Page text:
One of the more disappointing things about these headlights is the fact that they seem like they COULD have been built really well but just weren’t… The housings themselves looked really nice and the design seems to be well thought out but the individual LEDs were all very cheap, the lenses showed signs of stress damage after less then a week of use, moisture started getting inside the lenses and the way they “seal up” in the back is just pathetic!

The back side of the housings use a rubber cap instead of the factory dust cover. This rubber cap has 3 holes coming out of it, a ground, low beam + and high beam + but this rubber cap does not stay in place! It fits very loose, and when it falls off it exposes the bare circuit board that controls everything – I have a feeling this is why the passenger side light completely failed. Aside from all that, the last issue (and certainly not a small one) is that the black paint on the inside already started to chip off in places and show chrome underneath – 5 DAYS AND THE PAINT FELL OFF!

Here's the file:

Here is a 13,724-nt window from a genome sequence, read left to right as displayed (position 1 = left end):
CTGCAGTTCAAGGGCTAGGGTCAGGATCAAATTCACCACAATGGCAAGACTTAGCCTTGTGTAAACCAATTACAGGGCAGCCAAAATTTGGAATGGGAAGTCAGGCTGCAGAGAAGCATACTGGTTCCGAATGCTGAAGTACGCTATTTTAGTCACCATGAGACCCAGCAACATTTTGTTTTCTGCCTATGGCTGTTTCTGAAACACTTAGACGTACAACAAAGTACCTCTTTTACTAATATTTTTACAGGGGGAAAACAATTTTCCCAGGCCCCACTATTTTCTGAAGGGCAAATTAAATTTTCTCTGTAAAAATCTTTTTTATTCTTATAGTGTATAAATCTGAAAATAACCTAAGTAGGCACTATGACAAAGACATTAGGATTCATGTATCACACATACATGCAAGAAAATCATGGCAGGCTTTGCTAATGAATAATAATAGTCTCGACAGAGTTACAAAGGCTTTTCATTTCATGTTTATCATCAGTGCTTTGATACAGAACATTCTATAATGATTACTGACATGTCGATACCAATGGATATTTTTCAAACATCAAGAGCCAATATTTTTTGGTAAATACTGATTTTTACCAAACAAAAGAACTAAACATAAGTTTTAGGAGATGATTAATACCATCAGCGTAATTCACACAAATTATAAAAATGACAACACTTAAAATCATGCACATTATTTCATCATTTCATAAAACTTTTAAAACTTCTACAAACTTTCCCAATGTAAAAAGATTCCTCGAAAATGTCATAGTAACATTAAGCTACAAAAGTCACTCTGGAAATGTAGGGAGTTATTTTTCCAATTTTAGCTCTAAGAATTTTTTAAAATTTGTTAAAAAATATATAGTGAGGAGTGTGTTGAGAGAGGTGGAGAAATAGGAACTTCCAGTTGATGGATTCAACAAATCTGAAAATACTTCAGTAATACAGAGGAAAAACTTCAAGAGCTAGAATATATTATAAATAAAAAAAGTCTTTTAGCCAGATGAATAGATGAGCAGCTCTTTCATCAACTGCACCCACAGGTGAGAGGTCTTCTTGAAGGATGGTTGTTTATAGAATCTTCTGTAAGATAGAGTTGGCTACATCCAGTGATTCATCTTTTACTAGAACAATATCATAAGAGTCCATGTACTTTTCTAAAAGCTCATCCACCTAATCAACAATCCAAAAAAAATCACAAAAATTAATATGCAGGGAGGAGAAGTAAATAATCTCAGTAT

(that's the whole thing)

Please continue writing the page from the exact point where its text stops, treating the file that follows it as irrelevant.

Here is the inside of the housing showing the hot-glued LEDs in place and the bare circuit board with no protection - just flopping around with every bump in the road and no way to protect from water.

Here is the inside of the housing showing the hot-glued LEDs in place and the bare circuit board with no protection – just flopping around with every bump in the road and no way to protect from water.